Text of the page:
In the second half of the episode the agents are fighting a virus, a contagion that may kill at least one, maybe more of them, and destroy their plane over open ocean. The Bus becomes a time bomb, and the dramatic equivalent of Fonzie and the “Happy Days” gang locked in the meat locker overnight. Emotions are high, character is revealed. Clark Gregg has his Emmy moment, and Fitz and Simmons have defining character and relationship moments as well. In the end, what do they do? Paraphrasing one of my favorite lines from the James Bond mythos, M in the opening of Tomorrow Never Dies, “they do their job.” Yeah, I love this show.
There’s a nice name drop of Agent Blake, yeah, Thor’s stolen alter ego, Don Blake from his movie. Although at the close of the episode we find that this Blake is a hardass that barely resembles the Blake we know from the comics. I’m making an assumption based on the Thor movie, perhaps this guy’s name isn’t even Don – but wouldn’t it be cool if it was?
Moments later we get a Captain America reference in the same sentence as ‘The Dude’ from The Big Lobowski. Love it. Later we get Iron Man and James Bond. It would seem that “Marvel’s Agents of S.H.I.E.L.D.” is finally taking a page from the “Arrow” playbook and dropping Easter eggs, like a lost kid dropping bread crumbs in the Brothers Grimm’s Black Forest.
Also referenced, is the battle of New York from the Avengers movie, funny how that keeps coming up, huh? Apparently, an artifact (oops, sorry, I miss “Warehouse 13”), ahem, Chitauri helmet from that Avengers movie made it into the hands of first responders to the event, and now it seems to be killing one team of those firefighters from Pennsylvania. It’s leaves its victims oddly floating and sizzling with electrostatic energy. Misleading at first, and pointing toward Graviton’s return so much, I was surprised that no one mentioned Dr. Hall. My bet was on Zzzax based on the previews, but what do I know?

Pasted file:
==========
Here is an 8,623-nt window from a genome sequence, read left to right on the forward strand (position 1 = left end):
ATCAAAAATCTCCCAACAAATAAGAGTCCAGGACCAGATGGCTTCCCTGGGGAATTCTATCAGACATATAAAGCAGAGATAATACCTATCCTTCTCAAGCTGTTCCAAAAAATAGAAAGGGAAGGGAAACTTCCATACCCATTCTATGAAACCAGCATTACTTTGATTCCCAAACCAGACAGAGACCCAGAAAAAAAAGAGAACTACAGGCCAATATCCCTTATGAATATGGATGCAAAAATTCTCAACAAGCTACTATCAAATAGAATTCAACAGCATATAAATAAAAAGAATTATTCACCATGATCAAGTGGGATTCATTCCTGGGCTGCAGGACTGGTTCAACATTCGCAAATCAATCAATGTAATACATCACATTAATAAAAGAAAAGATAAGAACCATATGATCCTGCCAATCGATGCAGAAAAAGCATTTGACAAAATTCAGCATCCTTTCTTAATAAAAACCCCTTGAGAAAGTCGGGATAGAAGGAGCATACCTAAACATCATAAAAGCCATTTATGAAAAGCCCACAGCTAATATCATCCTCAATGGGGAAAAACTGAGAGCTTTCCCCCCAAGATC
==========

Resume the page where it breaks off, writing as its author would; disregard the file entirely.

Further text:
Melinda May’s Mission
Much was made at the start, the end, and throughout the episode of Agent Coulson’s health and pending physical exams. Of course, much of the audience is waiting to hear whether or not he’s an LMD (Life Model Decoy) or not. Body double robots are an old SHIELD gimmick, and the idea that someone’s brain patterns can be recorded and implanted into a machine are the basis of the Avenger called the Vision. It’s not unheard of in the Marvel Universe. There was much speculation at one point that Phil Coulson would become the Vision in the Avengers movie sequel.
We know Coulson was dead, for seconds, minutes, or hours, we just don’t know how he came back. I still have even money on him being an LMD, but an interesting dynamic occurred to me tonight watching “F.Z.Z.T.” When Coulson first tried to recruit May, she turned him down, then later changed her mind. What if she accepted, but under someone else’s orders – to keep an eye on Coulson? Who’s watching who?
“Best. Episode. Ever.”? Well, maybe, so far. Maybe it’ll put the critics to silence. I’m enjoying the show, will keep reviewing, and am looking forward to more. The next few weeks should be very interesting… And if you don’t like it, well, there’s always “Thing Ring, do your thing!”
About Glenn WalkerGlenn Walker is a professional writer, and editor-in-chief and contributing writer at Biff Bam Pop!. A blogger, podcaster, and reviewer of pop culture in all its forms, he's done stints in radio, journalism and video retail. Ask him anything about movies, television, music, or especially comics or French fries, and you’ll be hard pressed to stump him or shut him up.
Posted on November 5, 2013, in 2013, agents of shield, Glenn Walker, Marvel, television and tagged ABC, Age of Ultron, Agent Phil Coulson, Agents of SHIELD, Arrow, avengers, big lebowski, Brothers Grimm, Captain America, Clark Gregg, david hasselhoff, Fox, graviton, happy days, Iron Man 2, james bond, jim steranko, jonathan frakes, lmd, Marvel's Agents of S.H.I.E.L.D, nick fury, ratings, S.H.I.E.L.D, spider-man, star trek, The Flintstones, Thing, thor the dark world, vision, warehouse 13. Bookmark the permalink. 7 Comments.